Just two minutes from the busy Bromley High Street you could think yourself in the countryside! Part of Church House Gardens, called Dickerson’s Copse after the late local conservationist Gordon Dickerson (1932-1987), is currently full of cow parsley.
A common hedgerow biennial plant, it is part of the wider umbellifer family which also includes carrots. It normally flowers for May only and so we will soon lose its frothy white flower heads for another year. A good reason to take a trip to this bit of the ‘countryside’ now!
We had an inspection visit, last Friday, in response to the application for a Green Flag award. It was a rather cold and damp, in great contrast to the weather just a week before. However the inspection seemed to go well and we await a decision in a couple of months. Besides the two inspectors, representatives of our Friends group as well as idVerde (the parks maintenance contractor) were in attendance. We later met two members of The Glades management team.
On Wednesday we had a very useful site visit with staff from Historic England, an official government heritage organisation. Along with representatives of our Friends group, Bromley Council and idVerde, they discussed how to best restore the listed features currently at risk. These Grade 2 listed features are; Ice House, Pulhamite Rockeries, Ha-Ha and Folly. With significant developments planned for this site it is vital to protect these heritage assets. Historic England will be now be liasing with Bromley council as the site owners, and the Friends group will continue supporting this important initiative. This part of the extensive Civic Centre is an important public park, designated as an Urban Open Space and also now a Local Green Space.
You can find out more about this park and its heritage features on our page Bromley Palace Park (aka Civic Centre).
Please attend later this week & have your say on this high density multi-storey building development in town centre, right next to Library Gardens. Let us know your comments on these plans.
We remain opposed to this development, in its current form with up to 14 storeys (i.e. higher than Bromley Central Library), because of its impact on the adjacent public green spaces. To see more please go to our Library Gardens campaign page.
Pollution on Mill Pond 29 July – photo by Kari Silvester
Kari Silvester and some other members continue to monitor pollution incidents on the Mill Pond, in Glassmill Lane. Many of these are due to mis-connections of waste water outlets in parts of the surrounding areas. Kari has been liaising with the Environment Agency (EA) on such incidents. The latter have identified this as a misconnections ‘hot spot’ and are working with Thames water to identify and eliminate them.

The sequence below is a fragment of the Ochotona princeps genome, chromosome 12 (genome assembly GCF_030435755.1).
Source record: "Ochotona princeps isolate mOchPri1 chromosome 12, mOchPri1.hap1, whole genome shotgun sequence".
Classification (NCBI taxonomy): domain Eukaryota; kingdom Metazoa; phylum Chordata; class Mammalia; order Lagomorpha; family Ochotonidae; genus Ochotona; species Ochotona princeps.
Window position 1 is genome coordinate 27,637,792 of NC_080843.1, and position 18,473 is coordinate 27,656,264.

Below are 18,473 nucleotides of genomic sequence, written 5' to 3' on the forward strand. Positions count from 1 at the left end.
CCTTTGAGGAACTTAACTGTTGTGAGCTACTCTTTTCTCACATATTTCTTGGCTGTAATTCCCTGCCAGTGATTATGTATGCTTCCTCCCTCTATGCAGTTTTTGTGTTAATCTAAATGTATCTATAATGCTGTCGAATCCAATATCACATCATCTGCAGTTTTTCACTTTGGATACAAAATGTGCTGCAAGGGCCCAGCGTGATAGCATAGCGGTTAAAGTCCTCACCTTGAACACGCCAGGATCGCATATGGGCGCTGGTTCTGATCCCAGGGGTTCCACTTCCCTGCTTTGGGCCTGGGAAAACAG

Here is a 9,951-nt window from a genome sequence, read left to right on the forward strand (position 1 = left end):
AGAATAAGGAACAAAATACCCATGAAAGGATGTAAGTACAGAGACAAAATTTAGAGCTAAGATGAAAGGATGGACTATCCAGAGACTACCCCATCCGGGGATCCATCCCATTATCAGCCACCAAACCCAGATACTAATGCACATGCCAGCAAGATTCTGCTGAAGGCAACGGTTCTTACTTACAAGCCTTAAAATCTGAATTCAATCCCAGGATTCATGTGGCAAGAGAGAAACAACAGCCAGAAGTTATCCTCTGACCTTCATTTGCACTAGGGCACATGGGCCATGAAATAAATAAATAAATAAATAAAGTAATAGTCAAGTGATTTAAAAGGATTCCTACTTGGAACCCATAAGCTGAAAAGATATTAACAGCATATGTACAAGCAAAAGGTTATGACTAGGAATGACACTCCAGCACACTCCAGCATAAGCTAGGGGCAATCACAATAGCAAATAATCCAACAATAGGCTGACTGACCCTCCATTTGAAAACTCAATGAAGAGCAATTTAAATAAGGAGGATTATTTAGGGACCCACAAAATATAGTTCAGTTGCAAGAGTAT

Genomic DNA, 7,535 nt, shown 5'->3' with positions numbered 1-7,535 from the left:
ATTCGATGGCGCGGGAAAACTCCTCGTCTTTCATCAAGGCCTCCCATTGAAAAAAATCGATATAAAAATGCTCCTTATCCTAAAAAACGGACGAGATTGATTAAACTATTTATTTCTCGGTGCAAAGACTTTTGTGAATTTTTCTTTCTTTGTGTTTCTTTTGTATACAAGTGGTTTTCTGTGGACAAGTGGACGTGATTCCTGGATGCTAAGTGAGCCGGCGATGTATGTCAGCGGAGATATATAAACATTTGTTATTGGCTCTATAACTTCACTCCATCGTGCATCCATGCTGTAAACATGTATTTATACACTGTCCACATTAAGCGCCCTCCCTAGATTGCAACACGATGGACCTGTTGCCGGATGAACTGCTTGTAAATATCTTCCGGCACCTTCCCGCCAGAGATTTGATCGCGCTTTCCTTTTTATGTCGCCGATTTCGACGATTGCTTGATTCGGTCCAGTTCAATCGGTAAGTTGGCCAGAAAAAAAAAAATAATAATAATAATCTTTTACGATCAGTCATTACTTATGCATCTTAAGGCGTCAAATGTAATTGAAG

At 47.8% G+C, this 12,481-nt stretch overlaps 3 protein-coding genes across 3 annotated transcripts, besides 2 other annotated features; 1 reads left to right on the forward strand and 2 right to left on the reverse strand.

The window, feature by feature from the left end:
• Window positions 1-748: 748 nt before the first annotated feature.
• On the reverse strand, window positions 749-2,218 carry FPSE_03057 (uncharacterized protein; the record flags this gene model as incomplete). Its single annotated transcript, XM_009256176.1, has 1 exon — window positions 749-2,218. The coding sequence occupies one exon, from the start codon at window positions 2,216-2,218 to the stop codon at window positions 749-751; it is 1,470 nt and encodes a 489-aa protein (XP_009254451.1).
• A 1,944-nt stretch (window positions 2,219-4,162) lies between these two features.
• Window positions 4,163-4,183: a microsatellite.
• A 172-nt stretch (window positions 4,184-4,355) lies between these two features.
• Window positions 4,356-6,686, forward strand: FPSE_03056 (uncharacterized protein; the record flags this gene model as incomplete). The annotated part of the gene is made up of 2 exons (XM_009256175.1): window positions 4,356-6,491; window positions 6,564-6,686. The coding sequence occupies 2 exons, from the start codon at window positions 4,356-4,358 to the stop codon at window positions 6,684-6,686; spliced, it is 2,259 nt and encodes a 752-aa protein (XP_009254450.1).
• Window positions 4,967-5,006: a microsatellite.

Kari has recently recede this brief EA report –
I just wanted to give you a brief update, my colleague and I were out in the Bromley area on Friday and, with the help of Thames Water, discovered a source of pollution to the Ravensbourne river near Bromley South station. Due to data protection I
cannot provide further details but as this location was upstream of Glassmill Pond you should hopefully see an improvement to the water quality there, although the Environment Agency and Thames Water still have a long way to go in locating all the sources of pollution leading to this point. It is good news nevertheless and please let us know if you have any questions.
If you spot any such incidents please telephone the Environment Agency on 0208 474 9439
A member of the public has expressed to the Bromley Times concerns about the planting of Ricinus communis planting (see above), which they considered is poisonous. in Library Gardens.
Idverde, in partnership with the Council, have used this plant as a bedding plant for many years as indeed many organisations do across the country, including the RHS as we understand it. Councillor Smith’s quote below, to the Bromley Times, outlines more about how this plant is used in a Bromley context.
Councillor Colin Smith, Executive Councillor for Environment said, “This plant has been used in Bromley for many years and is used extensively as a decorative plant in many areas across the country, with the plant removed at the end of the season when the particular display is finished which is entirely normal and safe practice. If left in situ, in common with many other bedding plants, they could grow to a substantial size, which would make it unsuitable as a bedding plant but it could also be at that stage that the plant may produce seed and this is when there may be associated risk, long after the plant has been removed as a bedding plant.”
Friends members cleared the water, mud and stones out of the pond, with some help from the local idVerde team. In doing so they chad carefully relocated some six smooth newts found in the mud. A small but long crack was identified as the reason for the slow leak in this pond. This and other cracks would be repaired as soon as possible; and then refilling and restocking with suitable plants to make it attractive again for frogs, newts, etc.
This concrete lined pond is found, where the entrance hall of the former Church House was located. This building was very badly damaged by bombs in 1941. Only the faintest outline of this building can still be found on the ground.